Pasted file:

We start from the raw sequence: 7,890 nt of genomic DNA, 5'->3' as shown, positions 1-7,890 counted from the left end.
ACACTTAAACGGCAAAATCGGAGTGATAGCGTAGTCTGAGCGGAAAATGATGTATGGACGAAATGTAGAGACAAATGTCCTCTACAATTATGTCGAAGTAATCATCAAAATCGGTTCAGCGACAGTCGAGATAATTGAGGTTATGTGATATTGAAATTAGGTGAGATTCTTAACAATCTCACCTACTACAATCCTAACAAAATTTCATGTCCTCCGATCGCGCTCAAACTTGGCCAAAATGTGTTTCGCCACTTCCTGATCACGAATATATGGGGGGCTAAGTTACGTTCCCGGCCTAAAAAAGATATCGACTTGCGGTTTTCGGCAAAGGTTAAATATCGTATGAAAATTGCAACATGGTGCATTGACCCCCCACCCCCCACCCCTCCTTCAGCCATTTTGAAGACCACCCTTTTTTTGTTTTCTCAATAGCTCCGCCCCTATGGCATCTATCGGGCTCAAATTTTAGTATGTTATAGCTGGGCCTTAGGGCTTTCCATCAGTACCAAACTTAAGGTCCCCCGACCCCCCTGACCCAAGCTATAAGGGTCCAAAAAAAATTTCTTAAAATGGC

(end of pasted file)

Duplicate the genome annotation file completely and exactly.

We start from the raw sequence: 7,890 nt of genomic DNA, 5'->3' as shown, positions 1-7,890 counted from the left end.
ACACTTAAACGGCAAAATCGGAGTGATAGCGTAGTCTGAGCGGAAAATGATGTATGGACGAAATGTAGAGACAAATGTCCTCTACAATTATGTCGAAGTAATCATCAAAATCGGTTCAGCGACAGTCGAGATAATTGAGGTTATGTGATATTGAAATTAGGTGAGATTCTTAACAATCTCACCTACTACAATCCTAACAAAATTTCATGTCCTCCGATCGCGCTCAAACTTGGCCAAAATGTGTTTCGCCACTTCCTGATCACGAATATATGGGGGGCTAAGTTACGTTCCCGGCCTAAAAAAGATATCGACTTGCGGTTTTCGGCAAAGGTTAAATATCGTATGAAAATTGCAACATGGTGCATTGACCCCCCACCCCCCACCCCTCCTTCAGCCATTTTGAAGACCACCCTTTTTTTGTTTTCTCAATAGCTCCGCCCCTATGGCATCTATCGGGCTCAAATTTTAGTATGTTATAGCTGGGCCTTAGGGCTTTCCATCAGTACCAAACTTAAGGTCCCCCGACCCCCCTGACCCAAGCTATAAGGGTCCAAAAAAAATTTCTTAAAATGGC